In addition to a visit to Winchester Mystery House, playing tourist, we visited some of our favorite Bay Area spots, including Pescadero State Beach over the last several months
It’s now been six months since I unveiled my 40 Before 40 list on my 37th birthday, so I thought it was about time for a check in and progress update. To date, I:
In the corrals for the 2014 Giant Race
As Giant Race finishers, Brian and I got to hang out on the field at AT&T Park for a while.
- Played tourist in home city (#6), a bit. Over Christmas, the hubs and I took my mom to Winchester Mystery House in San Jose. I definitely have some more attractions to see to check off this goal but I think Winchester was a good start.
- Exhibited my watercolor painting (#11) during August
- Wore yellow (#21), thanks to my friend, Corinne, who let me borrow her mustard wrap sweater.
What do you think, folks, should I invest in more yellow apparel?
- Flew in a glider. Interestingly, this one didn’t make the cut for my 40 Before 40 List because I didn’t think I’d accomplish it in the time available, but I was wrong. I found a special offer for Bay Area Glider Rides in Hollister and Brian and I each hitched a ride in November. I’m going to change up my list to reflect this success, making this #12.
Here I am, returning from my ride with Bay Area Gilder Rides in Hollister
Brian, because he’s a licensed single-engine-aircraft pilot, got to fly his glider. Good fun!
So I’ve checked off just five of my 40 so far. Wow, there are a lot more to go in the next two-and-a-half years. I’m happy to have made some progress on playing tourist and I think I can knock out some of the easier ones in the coming months, including eating Peruvian food. Not sure about Scandinavian food because the Bay Area seems to have a dearth of relevant restaurants. I might have to make a pilgrimage to Ikea for some Swedish meatballs and that would just be sad… On a more positive note, Brian and I are definitely celebrating our 10th wedding anniversary in May and there’s a lot more fun to be planned and had. Stay tuned for what’s next.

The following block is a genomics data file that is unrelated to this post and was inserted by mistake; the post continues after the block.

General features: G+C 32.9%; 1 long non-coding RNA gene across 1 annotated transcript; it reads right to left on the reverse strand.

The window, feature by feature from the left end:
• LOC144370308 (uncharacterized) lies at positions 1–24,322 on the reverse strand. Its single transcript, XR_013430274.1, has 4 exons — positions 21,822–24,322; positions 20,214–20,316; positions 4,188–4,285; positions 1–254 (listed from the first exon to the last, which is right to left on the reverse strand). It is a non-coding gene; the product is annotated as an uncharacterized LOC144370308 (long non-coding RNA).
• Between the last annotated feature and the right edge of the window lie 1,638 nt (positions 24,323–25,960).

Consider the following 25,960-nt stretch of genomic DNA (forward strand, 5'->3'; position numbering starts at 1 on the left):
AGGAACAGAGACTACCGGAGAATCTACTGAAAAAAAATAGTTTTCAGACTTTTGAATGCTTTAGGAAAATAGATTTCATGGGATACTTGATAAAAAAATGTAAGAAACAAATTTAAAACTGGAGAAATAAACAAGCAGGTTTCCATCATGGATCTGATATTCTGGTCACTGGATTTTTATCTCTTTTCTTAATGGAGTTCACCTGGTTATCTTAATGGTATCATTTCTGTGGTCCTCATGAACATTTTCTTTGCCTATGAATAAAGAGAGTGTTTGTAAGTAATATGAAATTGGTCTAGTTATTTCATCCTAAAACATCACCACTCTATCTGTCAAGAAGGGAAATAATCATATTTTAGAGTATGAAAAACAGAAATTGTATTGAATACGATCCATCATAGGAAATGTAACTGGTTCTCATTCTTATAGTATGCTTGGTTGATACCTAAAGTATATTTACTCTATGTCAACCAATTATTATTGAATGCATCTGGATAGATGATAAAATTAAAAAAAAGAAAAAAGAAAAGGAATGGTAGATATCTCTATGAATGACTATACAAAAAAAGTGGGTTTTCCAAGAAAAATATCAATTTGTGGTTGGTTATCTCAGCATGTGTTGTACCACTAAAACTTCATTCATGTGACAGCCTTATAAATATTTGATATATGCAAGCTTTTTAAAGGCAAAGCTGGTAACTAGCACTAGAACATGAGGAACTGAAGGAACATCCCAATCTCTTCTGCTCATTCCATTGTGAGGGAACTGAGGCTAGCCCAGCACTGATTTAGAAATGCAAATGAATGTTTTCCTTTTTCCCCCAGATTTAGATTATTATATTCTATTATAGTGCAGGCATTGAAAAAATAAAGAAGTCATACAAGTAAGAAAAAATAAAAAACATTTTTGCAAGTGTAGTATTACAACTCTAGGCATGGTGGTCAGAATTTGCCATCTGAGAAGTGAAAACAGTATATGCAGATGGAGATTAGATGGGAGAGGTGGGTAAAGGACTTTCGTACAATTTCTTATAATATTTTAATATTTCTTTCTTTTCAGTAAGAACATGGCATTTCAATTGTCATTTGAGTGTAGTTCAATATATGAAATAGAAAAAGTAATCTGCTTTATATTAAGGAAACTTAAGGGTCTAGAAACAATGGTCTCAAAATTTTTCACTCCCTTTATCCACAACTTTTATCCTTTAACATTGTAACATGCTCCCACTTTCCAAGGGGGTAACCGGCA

To stay informed about my progress, check out my original list.
What’s on your to-do list for 2015?
2015 marks my third year of choosing a word of the year. My first choice, love, was great, but I was so new to the practice that I’m not sure it consistently guided my path through 2013. Last year, I chose connection as my word and frankly, I hated it. Not in the way that Laura Simms hated her word; I simply didn’t know what to do with mine.
Connection didn’t give me any action items to take; instead, it brought my attention to what I wasn’t achieving. From that experience, I’ve learned that I prefer verbs—action words—for my word of the year. Had I chosen connect instead, for example, it might have reminded me to reach out to others or to focus on reconnecting with mind, body, and spirit. But I didn’t and connection didn’t.
As 2014 came to a close, I began to contemplate what my word for 2015 would be. A friend, knowing I needed to ramp up my self-care in 2015 suggested the words extreme or intuition. I journaled for word ideas and found unfurling, allowing, and accepting. When I looked up the definition of accept to better understand what I might be signing up for, I knew it was the perfect word.
I had come to it with awareness of the need to accept where I am, what I can do, and the need to heal. But the word accept means so much more and that’s what makes it my perfect word of the year. For example:
a : to receive willingly <accept a gift>
b : to be able or designed to take or hold
2 : to give admittance or approval to <accept her as one of the group>
a : to endure without protest or reaction <accept certain living conditions>
b : to regard as proper, normal, or inevitable <the idea is widely accepted>
c : to recognize as true : believe <refused to accept the explanation>
a : to make a favorable response to <accept an offer>
b : to agree to undertake (a responsibility) <accept a job>
5 : to assume an obligation to pay; also : to take in payment<we accept personal checks>
6 : to receive (a legislative report) officially
There are so, so many ways to accept, from receiving a gift to approving of someone to recognizing something as true. My word of the year is unequivocally:
Although I didn’t complete Susannah Conway’s Unraveling the Year Ahead guide this year, I journaled about words to bolster my word of the year, and intuitively selected love, write, heal, and explore.
2015 is going to be an interesting year, my friends, as I learn to accept all that comes to and through me with this inspiration.
What is your word of the year and how did you unfurl it?